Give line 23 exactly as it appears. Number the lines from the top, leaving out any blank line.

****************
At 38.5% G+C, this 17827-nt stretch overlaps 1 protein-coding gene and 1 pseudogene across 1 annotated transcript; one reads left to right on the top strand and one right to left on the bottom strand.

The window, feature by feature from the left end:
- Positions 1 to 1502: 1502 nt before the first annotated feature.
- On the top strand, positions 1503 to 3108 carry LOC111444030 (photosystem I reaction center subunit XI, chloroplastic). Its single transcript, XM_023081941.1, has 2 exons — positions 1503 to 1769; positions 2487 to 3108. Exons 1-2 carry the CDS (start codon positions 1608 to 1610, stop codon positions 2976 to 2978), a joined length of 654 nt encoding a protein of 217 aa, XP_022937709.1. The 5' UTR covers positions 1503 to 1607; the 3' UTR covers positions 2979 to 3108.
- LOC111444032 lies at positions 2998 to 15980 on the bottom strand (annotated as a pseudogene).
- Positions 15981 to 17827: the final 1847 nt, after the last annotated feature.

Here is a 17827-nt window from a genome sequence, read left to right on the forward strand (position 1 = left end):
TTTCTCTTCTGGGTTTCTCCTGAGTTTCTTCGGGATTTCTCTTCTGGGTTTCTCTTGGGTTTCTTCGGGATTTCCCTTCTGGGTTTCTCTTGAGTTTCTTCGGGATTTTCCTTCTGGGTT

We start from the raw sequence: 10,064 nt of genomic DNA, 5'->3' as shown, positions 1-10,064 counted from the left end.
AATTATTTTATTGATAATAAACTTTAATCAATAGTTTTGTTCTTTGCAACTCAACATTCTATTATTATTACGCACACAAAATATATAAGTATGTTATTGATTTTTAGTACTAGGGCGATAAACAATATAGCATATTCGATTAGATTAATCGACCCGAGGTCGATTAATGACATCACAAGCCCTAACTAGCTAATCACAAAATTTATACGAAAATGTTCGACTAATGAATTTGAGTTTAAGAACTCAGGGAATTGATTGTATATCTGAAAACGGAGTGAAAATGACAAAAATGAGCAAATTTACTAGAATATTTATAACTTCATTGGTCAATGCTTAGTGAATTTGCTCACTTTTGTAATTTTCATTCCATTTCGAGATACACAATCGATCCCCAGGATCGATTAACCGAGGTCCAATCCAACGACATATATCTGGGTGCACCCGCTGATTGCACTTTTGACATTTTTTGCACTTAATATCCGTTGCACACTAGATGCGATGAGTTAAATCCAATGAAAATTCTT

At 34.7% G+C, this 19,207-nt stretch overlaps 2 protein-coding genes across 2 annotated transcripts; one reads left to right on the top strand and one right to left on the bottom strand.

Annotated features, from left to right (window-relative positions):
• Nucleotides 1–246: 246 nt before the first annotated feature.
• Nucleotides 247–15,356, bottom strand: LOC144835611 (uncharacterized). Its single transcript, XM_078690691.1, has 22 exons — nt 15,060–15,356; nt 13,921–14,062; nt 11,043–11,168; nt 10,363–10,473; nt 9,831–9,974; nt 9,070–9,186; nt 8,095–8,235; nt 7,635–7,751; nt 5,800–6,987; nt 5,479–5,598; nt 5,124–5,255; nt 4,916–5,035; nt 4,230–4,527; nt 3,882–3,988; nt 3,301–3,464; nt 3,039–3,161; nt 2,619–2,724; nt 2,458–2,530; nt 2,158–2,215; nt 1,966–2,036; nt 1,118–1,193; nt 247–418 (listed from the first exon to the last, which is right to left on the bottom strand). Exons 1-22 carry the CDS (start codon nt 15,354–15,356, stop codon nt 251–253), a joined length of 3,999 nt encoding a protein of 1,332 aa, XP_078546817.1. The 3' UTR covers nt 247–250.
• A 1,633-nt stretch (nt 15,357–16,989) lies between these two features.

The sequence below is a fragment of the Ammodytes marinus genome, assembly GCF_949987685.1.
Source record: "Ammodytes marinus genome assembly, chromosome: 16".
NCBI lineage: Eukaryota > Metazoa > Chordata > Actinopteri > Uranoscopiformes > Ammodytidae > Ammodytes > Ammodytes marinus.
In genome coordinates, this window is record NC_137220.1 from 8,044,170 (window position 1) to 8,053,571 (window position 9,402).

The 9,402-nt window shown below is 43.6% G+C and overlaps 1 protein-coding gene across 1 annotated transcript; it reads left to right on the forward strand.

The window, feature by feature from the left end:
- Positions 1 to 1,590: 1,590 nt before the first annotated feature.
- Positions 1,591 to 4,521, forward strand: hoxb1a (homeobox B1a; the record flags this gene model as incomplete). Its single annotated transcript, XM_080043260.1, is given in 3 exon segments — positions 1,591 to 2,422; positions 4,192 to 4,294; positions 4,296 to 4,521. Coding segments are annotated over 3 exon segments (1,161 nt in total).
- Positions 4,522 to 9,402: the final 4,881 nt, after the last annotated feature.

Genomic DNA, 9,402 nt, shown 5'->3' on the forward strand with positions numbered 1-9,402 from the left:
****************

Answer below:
- Positions 1,591 to 4,521, forward strand: hoxb1a (homeobox B1a; the record flags this gene model as incomplete). Its single annotated transcript, XM_080043260.1, is given in 3 exon segments — positions 1,591 to 2,422; positions 4,192 to 4,294; positions 4,296 to 4,521. Coding segments are annotated over 3 exon segments (1,161 nt in total).